"You been ridin' the rails?" The man had an old green duffel bag slung over his shoulder.
I could tell he'd checked us out as we stood on the lush lawn by the courthouse in Missoula. On my back I wore a faded red pack, and across my front I'd strapped my 6-month-old son. Seven-year-old Lee wore his own backpack, and my husband, Tom, leaned over from the weight of the huge load he carried.
"It's a good way to travel, ain't it?" The traveler was wiry and not too clean, but then, neither were we. I nodded but noticed my husband squirming, uncomfortable with my fibbing. Sure, we'd been riding the rails, but we'd paid Amtrak for the tickets and had taken the bus down from Whitefish. Should I tell this drifter that we'd traveled in wide, comfortable seats? That we weren't homeless wanderers who'd had to toss our baby up to hands waiting inside a moving freight car?
"See you on the road," the traveler said, and shifted the duffel higher on his back as he walked away.
Middle-class Americans take it for granted that transportation will be convenient and speedy. Put on new tires for a road trip. Hop on a plane. We need to get somewhere fast so we can slow down and relax.
But what about travelers with no car or little money? Buses may be cheap, but they're also cramped, and these days, what with all the cutbacks, they don't always take you to the town you want to go to. And too often they deposit their long-distance passengers in dingy waiting rooms in the bad part of town to wait out the night for a connection in the morning.
Train travel—even in a crowded coach—is luxurious. Not only is there more room, but stewards patrol the cars, dispensing tiny pillows and re-arranging passengers so families can sit together. Children travel for half-price on Amtrak and seniors get a discount, so the coaches are filled with frugal travelers. Families haul coolers onto the train to avoid eating in the pricey dining car. The only ones in three-piece suits are the conductors, who stand in the aisle clipping tickets, legs braced, pens and tickets bulging out of their vest pockets.
Since meeting that real hobo in Missoula, my family has crossed the country 10 times on Amtrak to get to our summer job site in Idaho, where we work for the U.S. Forest Service. Usually, when I first board Amtrak, my mind is speeding along ahead of me, cataloguing everything I have to do when I get off the train. I've stuffed my daypack with three or four novels, my journal, a laptop, a package of stationery; I'm going to use these days on the train to the utmost. But something magical happens once I'm on board. The swaying of the train as it clicks along the track makes me drowsy. I stare out the window. My book falls onto the floor. I don't even get annoyed at the kids who run up and down the aisle. I am descending into Amtrak time, a zone where there is no hurry. We'll get there when we get there, whenever that might be.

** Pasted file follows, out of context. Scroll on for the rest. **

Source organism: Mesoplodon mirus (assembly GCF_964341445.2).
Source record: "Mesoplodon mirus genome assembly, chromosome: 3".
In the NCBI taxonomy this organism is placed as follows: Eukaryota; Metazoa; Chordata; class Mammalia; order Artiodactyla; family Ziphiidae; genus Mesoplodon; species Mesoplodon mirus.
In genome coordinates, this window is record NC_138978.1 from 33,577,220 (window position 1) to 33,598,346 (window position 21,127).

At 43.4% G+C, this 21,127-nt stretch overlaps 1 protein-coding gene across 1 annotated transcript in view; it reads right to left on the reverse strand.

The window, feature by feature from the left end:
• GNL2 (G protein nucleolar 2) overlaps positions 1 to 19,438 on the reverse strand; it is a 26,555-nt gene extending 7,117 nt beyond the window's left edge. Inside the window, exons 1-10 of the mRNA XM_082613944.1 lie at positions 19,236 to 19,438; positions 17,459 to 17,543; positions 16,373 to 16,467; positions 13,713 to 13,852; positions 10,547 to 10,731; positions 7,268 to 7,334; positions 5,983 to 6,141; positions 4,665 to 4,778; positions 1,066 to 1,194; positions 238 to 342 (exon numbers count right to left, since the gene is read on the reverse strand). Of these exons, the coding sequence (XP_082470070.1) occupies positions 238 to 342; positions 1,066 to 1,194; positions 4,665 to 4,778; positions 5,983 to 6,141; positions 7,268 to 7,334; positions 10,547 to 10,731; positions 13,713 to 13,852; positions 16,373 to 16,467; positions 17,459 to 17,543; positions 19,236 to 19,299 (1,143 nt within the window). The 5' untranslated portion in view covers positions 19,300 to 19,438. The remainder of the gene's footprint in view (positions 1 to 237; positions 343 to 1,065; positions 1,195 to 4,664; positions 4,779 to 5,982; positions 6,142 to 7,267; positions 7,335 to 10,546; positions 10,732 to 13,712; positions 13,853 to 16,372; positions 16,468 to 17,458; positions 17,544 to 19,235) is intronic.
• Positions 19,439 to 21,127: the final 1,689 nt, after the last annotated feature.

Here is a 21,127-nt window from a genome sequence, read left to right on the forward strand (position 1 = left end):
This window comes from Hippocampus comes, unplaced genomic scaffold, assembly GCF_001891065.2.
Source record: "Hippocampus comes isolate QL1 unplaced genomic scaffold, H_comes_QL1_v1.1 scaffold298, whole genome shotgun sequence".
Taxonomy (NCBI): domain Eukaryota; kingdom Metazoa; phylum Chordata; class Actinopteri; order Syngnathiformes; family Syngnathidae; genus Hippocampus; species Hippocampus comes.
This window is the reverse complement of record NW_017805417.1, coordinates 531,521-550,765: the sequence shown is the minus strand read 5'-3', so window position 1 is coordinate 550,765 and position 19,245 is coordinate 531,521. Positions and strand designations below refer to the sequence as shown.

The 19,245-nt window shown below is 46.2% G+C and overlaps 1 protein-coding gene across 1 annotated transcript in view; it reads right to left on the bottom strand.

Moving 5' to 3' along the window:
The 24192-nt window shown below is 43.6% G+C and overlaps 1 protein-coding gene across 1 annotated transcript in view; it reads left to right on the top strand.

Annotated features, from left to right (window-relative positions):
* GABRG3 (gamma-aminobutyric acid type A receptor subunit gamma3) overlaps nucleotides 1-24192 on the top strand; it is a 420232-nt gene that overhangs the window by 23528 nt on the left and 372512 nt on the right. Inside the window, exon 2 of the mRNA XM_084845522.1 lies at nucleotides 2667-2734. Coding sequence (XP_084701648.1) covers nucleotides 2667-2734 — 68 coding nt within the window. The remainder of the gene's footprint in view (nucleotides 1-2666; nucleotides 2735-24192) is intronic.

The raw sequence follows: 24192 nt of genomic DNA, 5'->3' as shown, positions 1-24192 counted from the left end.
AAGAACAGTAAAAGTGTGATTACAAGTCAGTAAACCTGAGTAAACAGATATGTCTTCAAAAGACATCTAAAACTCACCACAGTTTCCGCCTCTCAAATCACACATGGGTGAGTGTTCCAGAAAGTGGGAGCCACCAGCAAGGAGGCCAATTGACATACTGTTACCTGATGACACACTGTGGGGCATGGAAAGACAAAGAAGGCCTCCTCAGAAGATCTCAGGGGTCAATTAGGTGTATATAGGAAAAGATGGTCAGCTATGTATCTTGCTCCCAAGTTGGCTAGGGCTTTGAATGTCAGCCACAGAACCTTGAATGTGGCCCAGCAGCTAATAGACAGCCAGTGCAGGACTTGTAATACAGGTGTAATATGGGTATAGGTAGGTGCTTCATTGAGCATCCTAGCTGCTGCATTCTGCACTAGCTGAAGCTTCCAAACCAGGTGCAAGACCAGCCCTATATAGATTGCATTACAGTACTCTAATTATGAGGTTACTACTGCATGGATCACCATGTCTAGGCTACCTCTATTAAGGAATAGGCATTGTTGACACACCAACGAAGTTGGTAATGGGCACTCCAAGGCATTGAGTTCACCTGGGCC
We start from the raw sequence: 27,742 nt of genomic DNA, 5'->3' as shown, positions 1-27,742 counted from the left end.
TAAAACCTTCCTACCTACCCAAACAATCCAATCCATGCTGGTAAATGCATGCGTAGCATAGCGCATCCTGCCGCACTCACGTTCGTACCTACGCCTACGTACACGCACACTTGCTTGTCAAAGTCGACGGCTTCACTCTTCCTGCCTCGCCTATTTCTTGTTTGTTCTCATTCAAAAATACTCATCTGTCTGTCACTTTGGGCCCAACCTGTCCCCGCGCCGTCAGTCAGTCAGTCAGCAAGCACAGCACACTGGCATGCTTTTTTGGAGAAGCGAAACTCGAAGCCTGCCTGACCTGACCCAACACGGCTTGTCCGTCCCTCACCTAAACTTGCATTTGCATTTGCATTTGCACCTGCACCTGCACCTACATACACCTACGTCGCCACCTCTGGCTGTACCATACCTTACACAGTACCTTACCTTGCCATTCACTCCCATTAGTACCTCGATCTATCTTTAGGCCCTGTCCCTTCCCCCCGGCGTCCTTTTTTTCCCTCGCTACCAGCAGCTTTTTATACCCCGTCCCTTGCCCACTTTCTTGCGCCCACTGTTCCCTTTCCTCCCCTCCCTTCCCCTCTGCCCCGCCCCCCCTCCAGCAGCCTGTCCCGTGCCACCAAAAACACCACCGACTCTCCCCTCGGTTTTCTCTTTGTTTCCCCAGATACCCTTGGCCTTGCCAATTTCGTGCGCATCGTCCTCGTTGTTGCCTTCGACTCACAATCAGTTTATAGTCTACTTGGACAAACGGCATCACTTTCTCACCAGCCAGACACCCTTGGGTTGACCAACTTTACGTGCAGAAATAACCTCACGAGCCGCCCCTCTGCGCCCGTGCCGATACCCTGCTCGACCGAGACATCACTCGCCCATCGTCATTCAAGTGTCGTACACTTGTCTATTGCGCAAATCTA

I still read, and (after some cajoling) I'll play cards, and I wander up to the dome car now and then for a stretch. But I've lost my edge; in an odd way, I'm on retreat. An Amtrak coach is certainly not a remote monastery, but it is a place where the normal routines of life are gone.
In a coach car, dawn is a very quiet time. Most passengers sprawl across their seats, their jackets tucked around them, heads bent and nodding with the rattle of the train. The baby that cried during the night is sleeping. The active little kids look angelic, their eyes closed, their skinny bodies draped across their parents' laps. Outside the windows, an orange glow expands across the flat horizon while miles of fields and pasture flow by.
We've made it through the discomfort of the moving night. We're heading west or east, and we're somewhere in the long wide middle of the country, the part we'd skip completely if we were flying hundreds of miles above the land. We still have a whole day to go, a day of reading, napping, staring out the window and lurching up and down the aisles. But we're Amtrak veterans now. We're long-distance traveling companions, and when I look at my neighbor across the aisle, her hair ruffled, her eyes still heavy with sleep, we nod to each other and smile.
Betsy Kepes is a contributor to Writers on the Range, a service of High Country News (hcn.org). She's a seasonal worker for the Forest Service in Kooskia, Idaho.